The aforementioned National Security Capability Review noted that “the Asia-Pacific region is likely to become more important to us in the years ahead,” while stressing that closer attention must be paid to Japan, with which the UK signed a Joint Declaration on Security Cooperation in 2017.

A policy paper published in December 2018 by the Ministry of Defense, Mobilising, Modernising & Transforming Defence, stated that “the Pacific region is becoming ever more important to the UK, with growing trade links and regional security issues that have global implications.”

Such is the interest in a new “Indo-Pacific” strategy that a Commons Defense Committee inquiry on “UK Defense and the Far East” was held in June of last year.

Patalano, who spoke at the inquiry, has advised London to formally change its terminology from the outdated “Far East” to the newer “Indo-Pacific”, just as the US has done since 2017.

Such a shift in focus wouldn’t be revolutionary. Britain still maintains a garrison of Gurkha troops in Brunei and a logistics station in Singapore, while there was talk last year of building a new base in Asia.

It is a member of the “Five Eyes” intelligence-sharing organization, and also part of the Five Power Defense Arrangements (FDPA) with Australia, New Zealand, Malaysia, and Singapore.

It is also “the sole formal multilateral defense arrangement in the region… [and] the cornerstone of our security partnership in Southeast Asia,” according to a Ministry of Defense statement from last year.

Indeed, British personnel are stationed at the FPDA’s Integrated Area Defense Headquarters in Malaysia, and conduct regular exercises with Malaysian and Singaporean troops.

With that presence, Britain has not been shy to flex its military muscles.

In 2018, it deployed warships to the region for the first time in five years, when the HMS Albion took part in a freedom of navigation operation near the disputed Paracel Islands in the South China Sea, a maneuver which Beijing labeled as a “provocative action.”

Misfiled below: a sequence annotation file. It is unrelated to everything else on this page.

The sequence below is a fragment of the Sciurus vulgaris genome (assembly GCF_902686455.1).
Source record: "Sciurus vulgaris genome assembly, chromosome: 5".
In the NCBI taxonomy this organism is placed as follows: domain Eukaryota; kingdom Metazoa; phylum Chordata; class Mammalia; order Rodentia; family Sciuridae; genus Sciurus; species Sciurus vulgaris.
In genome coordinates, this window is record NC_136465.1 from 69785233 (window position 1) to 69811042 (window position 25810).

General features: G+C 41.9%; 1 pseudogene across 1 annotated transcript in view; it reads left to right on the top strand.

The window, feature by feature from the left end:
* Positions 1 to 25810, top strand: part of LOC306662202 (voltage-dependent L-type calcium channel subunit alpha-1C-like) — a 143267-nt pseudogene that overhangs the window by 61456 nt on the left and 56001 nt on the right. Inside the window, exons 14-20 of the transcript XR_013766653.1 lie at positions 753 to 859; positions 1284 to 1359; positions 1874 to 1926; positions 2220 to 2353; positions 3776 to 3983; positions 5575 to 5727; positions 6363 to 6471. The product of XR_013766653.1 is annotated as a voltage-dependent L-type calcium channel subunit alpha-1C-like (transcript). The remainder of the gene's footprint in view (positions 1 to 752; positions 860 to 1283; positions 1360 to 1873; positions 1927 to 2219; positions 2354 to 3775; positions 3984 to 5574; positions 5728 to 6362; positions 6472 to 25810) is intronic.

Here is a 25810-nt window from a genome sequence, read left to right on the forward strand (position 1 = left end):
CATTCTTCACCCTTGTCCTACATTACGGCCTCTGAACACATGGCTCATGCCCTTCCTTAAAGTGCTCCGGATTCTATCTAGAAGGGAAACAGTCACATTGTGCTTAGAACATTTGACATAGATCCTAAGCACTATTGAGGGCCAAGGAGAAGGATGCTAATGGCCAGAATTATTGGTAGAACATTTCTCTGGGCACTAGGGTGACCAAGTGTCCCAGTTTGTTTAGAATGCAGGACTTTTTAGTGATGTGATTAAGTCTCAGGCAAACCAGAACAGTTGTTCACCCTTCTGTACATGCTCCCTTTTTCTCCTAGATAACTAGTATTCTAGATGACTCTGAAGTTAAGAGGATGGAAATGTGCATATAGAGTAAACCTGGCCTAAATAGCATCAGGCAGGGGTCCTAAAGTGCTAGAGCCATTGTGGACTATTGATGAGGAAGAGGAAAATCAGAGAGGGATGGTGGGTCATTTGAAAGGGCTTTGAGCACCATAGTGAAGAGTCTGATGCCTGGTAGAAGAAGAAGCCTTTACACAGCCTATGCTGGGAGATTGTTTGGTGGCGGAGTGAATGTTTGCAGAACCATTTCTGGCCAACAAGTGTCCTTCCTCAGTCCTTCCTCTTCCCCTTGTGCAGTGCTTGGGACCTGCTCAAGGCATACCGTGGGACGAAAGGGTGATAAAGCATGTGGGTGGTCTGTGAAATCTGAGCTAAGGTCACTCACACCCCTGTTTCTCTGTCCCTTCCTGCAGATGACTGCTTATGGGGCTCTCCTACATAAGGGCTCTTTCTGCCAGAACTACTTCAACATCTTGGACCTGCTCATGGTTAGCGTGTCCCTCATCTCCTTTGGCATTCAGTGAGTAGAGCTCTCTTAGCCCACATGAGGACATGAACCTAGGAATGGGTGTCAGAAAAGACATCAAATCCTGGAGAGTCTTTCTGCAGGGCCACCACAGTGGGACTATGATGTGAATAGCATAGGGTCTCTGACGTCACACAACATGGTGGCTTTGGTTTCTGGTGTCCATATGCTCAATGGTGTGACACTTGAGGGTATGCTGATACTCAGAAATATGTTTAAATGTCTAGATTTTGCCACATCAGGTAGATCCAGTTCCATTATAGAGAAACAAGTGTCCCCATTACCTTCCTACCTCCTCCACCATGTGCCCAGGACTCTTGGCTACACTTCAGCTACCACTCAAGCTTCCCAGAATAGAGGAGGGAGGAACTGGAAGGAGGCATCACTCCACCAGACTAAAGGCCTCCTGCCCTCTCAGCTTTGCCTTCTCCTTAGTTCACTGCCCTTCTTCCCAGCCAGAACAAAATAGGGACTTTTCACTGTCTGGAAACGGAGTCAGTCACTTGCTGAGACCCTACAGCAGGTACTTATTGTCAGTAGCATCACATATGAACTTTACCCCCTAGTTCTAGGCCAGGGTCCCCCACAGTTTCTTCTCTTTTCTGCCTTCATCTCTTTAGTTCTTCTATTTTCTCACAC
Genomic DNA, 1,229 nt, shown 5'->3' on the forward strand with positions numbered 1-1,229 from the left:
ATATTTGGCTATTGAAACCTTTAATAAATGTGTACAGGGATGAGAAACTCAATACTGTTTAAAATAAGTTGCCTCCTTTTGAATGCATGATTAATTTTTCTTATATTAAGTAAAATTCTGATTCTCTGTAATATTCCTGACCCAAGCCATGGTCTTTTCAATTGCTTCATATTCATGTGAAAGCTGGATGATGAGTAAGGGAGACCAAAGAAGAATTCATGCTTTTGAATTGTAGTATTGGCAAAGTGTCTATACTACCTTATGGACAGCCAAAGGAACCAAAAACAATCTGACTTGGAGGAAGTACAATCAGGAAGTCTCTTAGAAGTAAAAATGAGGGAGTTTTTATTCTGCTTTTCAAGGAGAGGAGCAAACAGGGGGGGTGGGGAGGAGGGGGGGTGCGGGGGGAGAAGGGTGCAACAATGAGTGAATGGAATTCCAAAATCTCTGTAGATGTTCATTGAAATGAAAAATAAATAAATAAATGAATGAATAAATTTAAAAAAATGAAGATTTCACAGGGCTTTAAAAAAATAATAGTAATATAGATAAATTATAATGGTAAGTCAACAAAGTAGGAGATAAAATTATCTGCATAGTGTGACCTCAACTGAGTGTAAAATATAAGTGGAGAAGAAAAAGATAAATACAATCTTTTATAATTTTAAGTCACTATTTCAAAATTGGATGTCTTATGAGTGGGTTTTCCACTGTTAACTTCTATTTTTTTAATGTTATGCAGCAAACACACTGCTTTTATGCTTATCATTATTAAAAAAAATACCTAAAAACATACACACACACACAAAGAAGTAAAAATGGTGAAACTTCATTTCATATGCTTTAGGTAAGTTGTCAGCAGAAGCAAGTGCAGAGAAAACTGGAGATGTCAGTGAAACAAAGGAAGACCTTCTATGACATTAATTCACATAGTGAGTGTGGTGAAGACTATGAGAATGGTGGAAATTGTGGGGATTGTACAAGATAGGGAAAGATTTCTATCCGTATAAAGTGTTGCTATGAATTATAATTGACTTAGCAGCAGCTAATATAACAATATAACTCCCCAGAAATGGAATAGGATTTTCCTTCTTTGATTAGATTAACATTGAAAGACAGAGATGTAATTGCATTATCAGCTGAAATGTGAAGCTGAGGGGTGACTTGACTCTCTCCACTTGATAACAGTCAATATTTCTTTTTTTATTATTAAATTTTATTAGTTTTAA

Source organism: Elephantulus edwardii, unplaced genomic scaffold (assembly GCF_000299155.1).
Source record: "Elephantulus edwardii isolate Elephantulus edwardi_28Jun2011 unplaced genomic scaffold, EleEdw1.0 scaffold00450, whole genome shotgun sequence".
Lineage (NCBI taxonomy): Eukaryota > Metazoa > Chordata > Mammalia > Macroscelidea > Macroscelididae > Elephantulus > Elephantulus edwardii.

But building trade ties will be just as important as flexing military muscles. Asian states already account for roughly a fifth of Britain’s annual trade, according to UK data.

Almost half of Japanese investment in Europe goes to the UK, while Britain is also a major export destination for many smaller Indo-Pacific states which are keen not to see trade dip after Brexit.

But negotiating new free trade deals won’t be easy, and suggestions that Britain can simply copy-and-paste existing deals the EU has completed with other nations, such as with Japan, are optimistic at best.

Shifting Britain’s strategic focus towards Asia, at the expense of other parts of the world, won’t be easy or cheap, and will likely face some pushback within Whitehall.

A more active Indo-Pacific strategy might require a new military base in the area, perhaps in Australia, which appears keen on the idea. Australia’s defense chief suggested last year that Britain should be “more militarily engaged” in the region.